Apollo is correct. A slightly more technical way of putting it is that "discharging" is an application of a theorem of metalogic called the deduction theorem:
T,P|-Q iff T|-P->Q
The single turnstile symbol "|-" stands for the syntactic consequences relation. The deduction theorem basically says "Q is derivable from T and P iff if P then Q is derivable from T alone". T may, of course, be an empty class of statements, in which case P->Q is tautologous.
Many systems of natural deduction introduce conditional proof as a primitive rule, but there are simpler systems that are just as powerful in which the deduction theorem is proved and conditional proof is a derived rule supported by the deduction theorem. The deduction theorem is important because it shows you don't need conditional proof as a primitive rule, and this makes the proof of other theorems in metalogic a whole lot simpler. Basically, if you have as few rules as possible it gives you fewer cases to check. For practical purposes, however, it's a whole lot easier to teach and use a system that introduces lots and lots of primitive rules as opposed to one that uses as few rules as possible.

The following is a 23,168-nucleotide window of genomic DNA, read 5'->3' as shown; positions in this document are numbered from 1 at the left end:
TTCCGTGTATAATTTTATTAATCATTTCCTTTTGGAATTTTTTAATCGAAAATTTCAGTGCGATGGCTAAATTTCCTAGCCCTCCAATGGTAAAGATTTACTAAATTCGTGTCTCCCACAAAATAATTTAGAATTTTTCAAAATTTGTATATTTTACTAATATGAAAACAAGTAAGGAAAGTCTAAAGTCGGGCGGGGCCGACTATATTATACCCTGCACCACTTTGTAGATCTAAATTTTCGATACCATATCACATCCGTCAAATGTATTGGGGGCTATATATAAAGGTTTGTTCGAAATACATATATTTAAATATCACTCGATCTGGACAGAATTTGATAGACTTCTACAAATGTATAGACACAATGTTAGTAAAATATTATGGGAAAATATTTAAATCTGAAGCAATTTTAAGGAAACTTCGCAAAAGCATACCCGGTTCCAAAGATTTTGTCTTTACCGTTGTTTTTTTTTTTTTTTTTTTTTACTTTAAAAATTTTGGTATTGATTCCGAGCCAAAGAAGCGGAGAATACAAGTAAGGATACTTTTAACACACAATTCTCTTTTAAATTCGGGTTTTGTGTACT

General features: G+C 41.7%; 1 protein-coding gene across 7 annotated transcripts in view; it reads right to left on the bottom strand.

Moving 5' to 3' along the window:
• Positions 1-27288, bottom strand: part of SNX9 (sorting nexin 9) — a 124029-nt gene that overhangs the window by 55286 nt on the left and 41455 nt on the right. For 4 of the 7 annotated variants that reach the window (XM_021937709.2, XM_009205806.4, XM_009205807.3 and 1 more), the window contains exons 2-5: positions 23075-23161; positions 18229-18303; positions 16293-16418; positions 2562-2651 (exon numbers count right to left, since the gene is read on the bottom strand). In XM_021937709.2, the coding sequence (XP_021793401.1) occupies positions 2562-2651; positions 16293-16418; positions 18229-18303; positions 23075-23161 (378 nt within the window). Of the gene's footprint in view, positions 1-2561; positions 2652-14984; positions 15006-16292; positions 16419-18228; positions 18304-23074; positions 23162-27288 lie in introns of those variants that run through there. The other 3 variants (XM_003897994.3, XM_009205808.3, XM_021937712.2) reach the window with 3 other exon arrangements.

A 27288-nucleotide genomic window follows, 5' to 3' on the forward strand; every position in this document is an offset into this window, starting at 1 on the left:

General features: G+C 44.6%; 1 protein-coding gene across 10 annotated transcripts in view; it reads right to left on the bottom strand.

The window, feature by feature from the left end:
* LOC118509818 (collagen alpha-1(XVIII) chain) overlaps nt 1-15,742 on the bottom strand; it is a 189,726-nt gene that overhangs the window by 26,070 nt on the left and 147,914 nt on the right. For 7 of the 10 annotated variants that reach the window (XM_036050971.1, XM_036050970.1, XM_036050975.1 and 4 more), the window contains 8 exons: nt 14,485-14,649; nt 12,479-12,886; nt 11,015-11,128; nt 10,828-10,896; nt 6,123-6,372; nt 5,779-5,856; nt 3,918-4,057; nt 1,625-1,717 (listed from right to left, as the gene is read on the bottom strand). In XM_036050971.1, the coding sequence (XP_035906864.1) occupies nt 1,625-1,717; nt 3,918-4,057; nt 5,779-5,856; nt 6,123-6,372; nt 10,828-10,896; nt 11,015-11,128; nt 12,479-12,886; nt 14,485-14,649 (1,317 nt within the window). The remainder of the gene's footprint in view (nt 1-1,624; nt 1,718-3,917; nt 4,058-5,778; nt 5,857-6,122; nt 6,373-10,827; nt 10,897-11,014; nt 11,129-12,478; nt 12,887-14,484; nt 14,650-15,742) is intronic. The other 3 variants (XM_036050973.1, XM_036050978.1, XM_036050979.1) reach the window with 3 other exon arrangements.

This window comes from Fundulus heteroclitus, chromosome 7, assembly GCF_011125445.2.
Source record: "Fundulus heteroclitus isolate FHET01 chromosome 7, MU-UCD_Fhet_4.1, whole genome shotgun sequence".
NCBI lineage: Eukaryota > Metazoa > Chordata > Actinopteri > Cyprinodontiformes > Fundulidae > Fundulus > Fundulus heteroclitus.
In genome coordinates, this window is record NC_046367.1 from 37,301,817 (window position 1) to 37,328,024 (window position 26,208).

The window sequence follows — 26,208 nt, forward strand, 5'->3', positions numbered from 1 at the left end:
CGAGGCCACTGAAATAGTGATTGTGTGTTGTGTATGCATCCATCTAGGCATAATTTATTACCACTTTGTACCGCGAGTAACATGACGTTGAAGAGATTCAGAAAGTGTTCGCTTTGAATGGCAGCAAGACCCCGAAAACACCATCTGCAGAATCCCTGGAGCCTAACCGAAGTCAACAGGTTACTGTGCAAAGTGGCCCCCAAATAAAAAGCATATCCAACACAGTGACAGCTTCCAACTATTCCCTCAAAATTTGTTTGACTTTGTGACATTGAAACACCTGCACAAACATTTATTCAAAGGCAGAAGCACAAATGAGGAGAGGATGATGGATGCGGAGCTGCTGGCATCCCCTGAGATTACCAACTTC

Mathematicians use conditional proof all the time, by the way. For example, in a proof of Q by cases you get conditionals P1->Q, P2->Q, etc. by for each case supposing the antecedents, deriving Q from the supposition, then "discharging" the supposition. Then you show the disjunction of the antecedents is exhaustive.